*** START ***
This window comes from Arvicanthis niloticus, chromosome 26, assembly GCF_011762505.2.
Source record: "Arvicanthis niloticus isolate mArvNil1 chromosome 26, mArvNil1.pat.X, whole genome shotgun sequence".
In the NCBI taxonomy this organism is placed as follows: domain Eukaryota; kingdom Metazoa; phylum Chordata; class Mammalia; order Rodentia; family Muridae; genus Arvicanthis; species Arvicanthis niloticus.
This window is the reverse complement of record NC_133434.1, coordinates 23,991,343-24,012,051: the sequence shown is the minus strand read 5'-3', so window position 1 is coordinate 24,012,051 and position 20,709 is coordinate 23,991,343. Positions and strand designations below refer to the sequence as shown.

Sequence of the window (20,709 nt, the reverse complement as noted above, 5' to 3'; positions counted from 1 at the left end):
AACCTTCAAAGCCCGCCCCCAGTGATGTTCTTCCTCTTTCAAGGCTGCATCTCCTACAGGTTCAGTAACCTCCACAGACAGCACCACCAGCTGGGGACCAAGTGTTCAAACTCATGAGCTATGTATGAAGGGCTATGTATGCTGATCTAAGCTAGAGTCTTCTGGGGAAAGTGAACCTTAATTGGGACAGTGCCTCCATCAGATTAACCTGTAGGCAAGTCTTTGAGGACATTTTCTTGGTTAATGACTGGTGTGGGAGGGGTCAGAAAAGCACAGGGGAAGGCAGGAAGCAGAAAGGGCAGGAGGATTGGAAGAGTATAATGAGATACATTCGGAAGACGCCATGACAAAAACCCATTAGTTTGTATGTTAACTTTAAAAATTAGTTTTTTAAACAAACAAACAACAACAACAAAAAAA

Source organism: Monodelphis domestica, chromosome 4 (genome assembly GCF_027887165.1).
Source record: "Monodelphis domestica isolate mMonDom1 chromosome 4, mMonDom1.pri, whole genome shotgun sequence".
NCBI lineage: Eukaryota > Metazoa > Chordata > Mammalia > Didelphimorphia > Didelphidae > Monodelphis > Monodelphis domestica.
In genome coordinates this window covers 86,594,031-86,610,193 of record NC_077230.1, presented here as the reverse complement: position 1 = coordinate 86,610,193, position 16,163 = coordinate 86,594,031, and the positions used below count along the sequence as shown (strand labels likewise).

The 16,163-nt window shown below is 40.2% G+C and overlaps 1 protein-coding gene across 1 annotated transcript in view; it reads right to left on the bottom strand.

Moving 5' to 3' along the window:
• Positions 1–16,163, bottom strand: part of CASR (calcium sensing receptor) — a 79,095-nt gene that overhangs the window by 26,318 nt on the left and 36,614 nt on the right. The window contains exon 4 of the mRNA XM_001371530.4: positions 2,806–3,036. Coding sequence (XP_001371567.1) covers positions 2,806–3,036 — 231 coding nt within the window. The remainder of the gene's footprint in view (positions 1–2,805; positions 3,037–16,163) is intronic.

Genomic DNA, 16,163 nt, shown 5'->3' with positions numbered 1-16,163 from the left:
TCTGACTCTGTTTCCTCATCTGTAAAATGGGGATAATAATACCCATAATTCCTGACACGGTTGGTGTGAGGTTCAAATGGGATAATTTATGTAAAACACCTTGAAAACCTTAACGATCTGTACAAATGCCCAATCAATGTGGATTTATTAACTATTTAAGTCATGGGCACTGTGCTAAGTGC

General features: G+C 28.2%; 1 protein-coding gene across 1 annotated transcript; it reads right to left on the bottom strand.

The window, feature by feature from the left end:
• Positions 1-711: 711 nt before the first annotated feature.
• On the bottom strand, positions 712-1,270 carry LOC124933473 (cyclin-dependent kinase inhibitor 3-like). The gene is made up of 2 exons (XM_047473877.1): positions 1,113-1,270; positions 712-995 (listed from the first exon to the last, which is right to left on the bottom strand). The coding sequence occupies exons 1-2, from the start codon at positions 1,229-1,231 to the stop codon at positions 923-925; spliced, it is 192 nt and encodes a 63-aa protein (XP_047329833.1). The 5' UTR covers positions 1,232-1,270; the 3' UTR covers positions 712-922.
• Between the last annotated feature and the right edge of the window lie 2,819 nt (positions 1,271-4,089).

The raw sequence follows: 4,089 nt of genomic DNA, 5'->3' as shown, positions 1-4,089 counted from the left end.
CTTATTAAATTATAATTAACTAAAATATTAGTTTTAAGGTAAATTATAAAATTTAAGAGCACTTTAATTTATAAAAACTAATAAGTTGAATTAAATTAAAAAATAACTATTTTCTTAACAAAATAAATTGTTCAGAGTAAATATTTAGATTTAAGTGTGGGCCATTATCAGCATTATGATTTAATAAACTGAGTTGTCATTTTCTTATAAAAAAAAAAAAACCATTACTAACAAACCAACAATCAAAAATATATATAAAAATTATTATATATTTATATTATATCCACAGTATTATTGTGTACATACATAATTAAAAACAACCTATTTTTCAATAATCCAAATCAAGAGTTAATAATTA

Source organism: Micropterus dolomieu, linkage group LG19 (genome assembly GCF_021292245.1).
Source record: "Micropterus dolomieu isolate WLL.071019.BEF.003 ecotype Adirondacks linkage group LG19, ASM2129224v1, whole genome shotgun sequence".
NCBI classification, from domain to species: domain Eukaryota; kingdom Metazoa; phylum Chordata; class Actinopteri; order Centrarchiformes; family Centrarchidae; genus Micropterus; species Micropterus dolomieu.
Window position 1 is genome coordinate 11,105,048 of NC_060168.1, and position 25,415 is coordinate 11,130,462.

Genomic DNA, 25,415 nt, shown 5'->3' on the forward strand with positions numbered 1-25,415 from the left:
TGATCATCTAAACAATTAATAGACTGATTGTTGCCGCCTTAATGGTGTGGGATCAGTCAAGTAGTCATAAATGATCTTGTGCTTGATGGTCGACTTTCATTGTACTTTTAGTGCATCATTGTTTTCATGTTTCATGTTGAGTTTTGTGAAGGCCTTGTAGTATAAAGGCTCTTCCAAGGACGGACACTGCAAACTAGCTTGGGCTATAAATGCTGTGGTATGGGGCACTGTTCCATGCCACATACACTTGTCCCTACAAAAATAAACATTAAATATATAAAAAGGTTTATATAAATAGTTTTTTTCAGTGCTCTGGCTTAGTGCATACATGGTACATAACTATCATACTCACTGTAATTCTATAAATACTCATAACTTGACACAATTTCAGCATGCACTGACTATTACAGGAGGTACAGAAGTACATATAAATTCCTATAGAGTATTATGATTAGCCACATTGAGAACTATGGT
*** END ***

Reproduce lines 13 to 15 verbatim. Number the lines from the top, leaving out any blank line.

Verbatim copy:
• Positions 1–16,163, bottom strand: part of CASR (calcium sensing receptor) — a 79,095-nt gene that overhangs the window by 26,318 nt on the left and 36,614 nt on the right. The window contains exon 4 of the mRNA XM_001371530.4: positions 2,806–3,036. Coding sequence (XP_001371567.1) covers positions 2,806–3,036 — 231 coding nt within the window. The remainder of the gene's footprint in view (positions 1–2,805; positions 3,037–16,163) is intronic.

Genomic DNA, 16,163 nt, shown 5'->3' with positions numbered 1-16,163 from the left:
TCTGACTCTGTTTCCTCATCTGTAAAATGGGGATAATAATACCCATAATTCCTGACACGGTTGGTGTGAGGTTCAAATGGGATAATTTATGTAAAACACCTTGAAAACCTTAACGATCTGTACAAATGCCCAATCAATGTGGATTTATTAACTATTTAAGTCATGGGCACTGTGCTAAGTGC